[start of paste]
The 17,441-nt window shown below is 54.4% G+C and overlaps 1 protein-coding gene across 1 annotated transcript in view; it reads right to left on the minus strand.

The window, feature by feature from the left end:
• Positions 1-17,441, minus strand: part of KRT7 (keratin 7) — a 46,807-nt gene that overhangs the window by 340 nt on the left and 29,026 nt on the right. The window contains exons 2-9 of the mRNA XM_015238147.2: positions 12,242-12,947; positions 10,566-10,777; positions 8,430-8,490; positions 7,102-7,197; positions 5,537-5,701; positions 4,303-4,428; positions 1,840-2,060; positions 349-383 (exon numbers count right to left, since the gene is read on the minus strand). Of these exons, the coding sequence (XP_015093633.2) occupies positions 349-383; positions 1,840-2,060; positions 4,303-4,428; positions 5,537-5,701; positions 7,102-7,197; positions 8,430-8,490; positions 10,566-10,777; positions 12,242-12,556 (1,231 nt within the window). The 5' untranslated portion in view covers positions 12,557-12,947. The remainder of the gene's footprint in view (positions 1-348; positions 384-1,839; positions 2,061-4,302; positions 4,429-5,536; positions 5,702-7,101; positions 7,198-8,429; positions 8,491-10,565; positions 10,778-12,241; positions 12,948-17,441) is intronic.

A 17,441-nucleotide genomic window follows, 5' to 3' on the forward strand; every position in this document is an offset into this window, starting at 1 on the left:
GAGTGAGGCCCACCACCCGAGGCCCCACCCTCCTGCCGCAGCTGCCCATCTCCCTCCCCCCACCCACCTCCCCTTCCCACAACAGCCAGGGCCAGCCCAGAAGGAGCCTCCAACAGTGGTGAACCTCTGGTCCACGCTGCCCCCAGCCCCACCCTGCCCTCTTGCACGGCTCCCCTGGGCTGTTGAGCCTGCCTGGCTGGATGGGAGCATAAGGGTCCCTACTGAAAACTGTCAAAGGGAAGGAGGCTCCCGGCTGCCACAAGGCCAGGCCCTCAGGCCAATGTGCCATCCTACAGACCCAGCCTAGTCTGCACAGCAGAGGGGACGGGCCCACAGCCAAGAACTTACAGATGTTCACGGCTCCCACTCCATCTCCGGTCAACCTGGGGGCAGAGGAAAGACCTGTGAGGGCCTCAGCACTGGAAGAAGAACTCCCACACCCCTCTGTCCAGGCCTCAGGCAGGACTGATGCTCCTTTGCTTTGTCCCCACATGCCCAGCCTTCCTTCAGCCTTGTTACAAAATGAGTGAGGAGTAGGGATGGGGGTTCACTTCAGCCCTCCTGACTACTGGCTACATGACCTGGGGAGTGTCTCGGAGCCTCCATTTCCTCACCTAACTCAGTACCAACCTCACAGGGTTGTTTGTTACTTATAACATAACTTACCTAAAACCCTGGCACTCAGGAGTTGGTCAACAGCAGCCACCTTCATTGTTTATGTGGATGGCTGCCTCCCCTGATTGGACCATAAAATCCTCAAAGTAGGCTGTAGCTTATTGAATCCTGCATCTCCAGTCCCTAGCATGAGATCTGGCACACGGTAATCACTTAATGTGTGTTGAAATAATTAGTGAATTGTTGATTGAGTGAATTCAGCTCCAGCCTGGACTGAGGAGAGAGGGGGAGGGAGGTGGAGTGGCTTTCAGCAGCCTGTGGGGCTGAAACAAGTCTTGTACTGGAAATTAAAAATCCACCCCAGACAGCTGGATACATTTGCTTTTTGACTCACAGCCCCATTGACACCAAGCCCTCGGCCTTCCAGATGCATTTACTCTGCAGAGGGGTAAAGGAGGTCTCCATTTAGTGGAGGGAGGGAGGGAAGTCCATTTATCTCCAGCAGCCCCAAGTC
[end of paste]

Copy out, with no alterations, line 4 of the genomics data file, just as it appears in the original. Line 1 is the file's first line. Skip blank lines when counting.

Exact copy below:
A 17,441-nucleotide genomic window follows, 5' to 3' on the forward strand; every position in this document is an offset into this window, starting at 1 on the left: